The Nedd4-2186–975:14-3-3η complex was first modeled as a 14-3-3η dimer attached to Nedd4-2 via pSer342 and pSer448-containing motifs and assuming that the whole HECT domain is a rigid body. However, the models derived from these simulations did not fit well the experimental SAXS data and had χ2 values of ∼6.4. Therefore, we subsequently allowed the N- and C-lobes of HECT to move freely with respect to each other. From these simulations, the best-scoring CORAL model (Supplementary Fig. S6) showed a considerably better agreement with the experimental SAXS data (χ2 of 1.63), matching all intermolecular crosslinks (Supplementary Table S4), the intramolecular crosslinks of complexed Nedd4-2 (Supplementary Table S2 and S3) and the ab initio shape reconstruction (Supplementary Fig. S6b, S4f). The model of the complex suggests that the WW3 domain of Nedd4-2 (shown in blue) is positioned within the central channel of the 14-3-3η dimer and interacts with the 14-3-3η helices α1, α3 and α9 (Fig. 7d). The HECT domain is located outside the central channel of 14-3-3η dimer, its C-lobe (shown in salmon) is close to the 14-3-3η α8-α9 loop, and the N-lobe (shown in raspberry) is positioned near the 14-3-3η helices α6 and α8. Although the HECT domain interacts with one 14-3-3η protomer, the WW4 and WW2 domains are located above the second 14-3-3η protomer, far from the HECT domain (Supplementary Fig. S6a). Thus, by comparison with the model of Nedd4-2186–975 alone, 14-3-3η binding changed the relative positions of the structured domains of Nedd4-2, including the N- and C-lobes of HECT, where the C-lobe interacts with the helices α6, α7 and α10 of the N-lobe. Taken together, our SAXS and crosslinking data highlight that 14-3-3 binding induces a conformational rearrangement of Nedd4-2 by changing the relative positions and interactions of its structured domains, including the N- and C-lobes of the catalytic HECT domain, and by masking the surface of the WW3 domain.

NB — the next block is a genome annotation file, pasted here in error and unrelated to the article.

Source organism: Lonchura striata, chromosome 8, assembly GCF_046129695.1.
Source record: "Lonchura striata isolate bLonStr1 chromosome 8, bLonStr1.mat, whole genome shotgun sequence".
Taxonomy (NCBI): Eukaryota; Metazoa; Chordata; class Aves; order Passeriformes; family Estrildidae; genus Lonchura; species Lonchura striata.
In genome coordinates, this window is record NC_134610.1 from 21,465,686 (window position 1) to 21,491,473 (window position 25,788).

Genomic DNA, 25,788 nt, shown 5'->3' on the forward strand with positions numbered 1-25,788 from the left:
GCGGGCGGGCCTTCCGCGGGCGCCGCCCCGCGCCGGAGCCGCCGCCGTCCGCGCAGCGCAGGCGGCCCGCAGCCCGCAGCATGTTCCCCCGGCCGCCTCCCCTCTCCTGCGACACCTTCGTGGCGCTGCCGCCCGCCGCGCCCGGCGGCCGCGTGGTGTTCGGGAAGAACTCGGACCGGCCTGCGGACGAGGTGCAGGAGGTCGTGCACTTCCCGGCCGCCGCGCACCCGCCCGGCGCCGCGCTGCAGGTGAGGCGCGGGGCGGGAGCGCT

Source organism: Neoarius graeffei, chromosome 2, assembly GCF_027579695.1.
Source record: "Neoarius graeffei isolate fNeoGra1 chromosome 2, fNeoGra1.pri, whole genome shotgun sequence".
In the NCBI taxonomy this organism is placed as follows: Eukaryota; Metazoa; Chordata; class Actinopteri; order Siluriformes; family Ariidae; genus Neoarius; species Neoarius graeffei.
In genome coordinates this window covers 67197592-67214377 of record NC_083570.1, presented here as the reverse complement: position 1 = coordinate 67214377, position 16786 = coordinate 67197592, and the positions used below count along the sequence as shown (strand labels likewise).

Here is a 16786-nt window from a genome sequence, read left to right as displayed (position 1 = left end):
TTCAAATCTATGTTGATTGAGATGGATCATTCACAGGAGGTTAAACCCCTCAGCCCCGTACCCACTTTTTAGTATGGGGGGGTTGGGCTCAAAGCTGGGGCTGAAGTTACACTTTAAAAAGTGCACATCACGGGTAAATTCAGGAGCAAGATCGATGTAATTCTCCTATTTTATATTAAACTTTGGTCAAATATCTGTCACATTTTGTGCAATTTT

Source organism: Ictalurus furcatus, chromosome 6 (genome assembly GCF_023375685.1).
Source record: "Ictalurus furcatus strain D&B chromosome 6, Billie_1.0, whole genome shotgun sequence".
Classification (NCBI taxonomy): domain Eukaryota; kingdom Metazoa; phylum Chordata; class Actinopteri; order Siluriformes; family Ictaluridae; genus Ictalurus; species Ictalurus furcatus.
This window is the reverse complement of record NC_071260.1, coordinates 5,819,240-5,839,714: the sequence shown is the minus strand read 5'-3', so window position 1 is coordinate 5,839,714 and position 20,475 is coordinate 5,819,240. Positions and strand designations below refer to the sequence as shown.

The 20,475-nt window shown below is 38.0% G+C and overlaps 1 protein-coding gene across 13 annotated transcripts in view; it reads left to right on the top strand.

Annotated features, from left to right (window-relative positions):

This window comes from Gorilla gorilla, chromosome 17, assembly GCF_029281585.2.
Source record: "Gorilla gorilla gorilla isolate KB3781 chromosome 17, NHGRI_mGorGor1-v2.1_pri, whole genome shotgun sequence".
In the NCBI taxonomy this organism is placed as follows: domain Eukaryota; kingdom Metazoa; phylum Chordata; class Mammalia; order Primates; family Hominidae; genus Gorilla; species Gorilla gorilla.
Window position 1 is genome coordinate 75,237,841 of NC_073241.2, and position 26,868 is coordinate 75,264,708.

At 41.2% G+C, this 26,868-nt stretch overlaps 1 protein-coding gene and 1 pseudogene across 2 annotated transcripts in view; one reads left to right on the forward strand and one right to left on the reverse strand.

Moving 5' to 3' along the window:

Nedd4-2 primarily ubiquitinates membrane-bound proteins, such as channels and receptors, and its dysfunction leads to multiple diseases, including epilepsy, hypertension, cystic fibrosis, pulmonary edema or Liddle syndrome36,37,38,39,40. Previous studies have shown that Nedd4-2 phosphorylation triggers binding to the adaptor protein 14-3-3 and that this interaction may have different functional consequences depending on the tissue. In the brain, for example, this interaction promotes the ubiquitination of the GluA1 subunit of the AMPA receptor36. In contrast, in the kidney, Nedd4-2 binding to 14-3-3 weakens ENaC ubiquitination, thereby increasing sodium absorption by elevating the surface expression of ENaC22. However, key structural aspects of the 14-3-3-mediated regulation of Nedd4-2 have remained unclear until now. Thus, our study provides detailed structural insights into the interaction between 14-3-3 protein and Nedd4-2 by combining several structural biology approaches.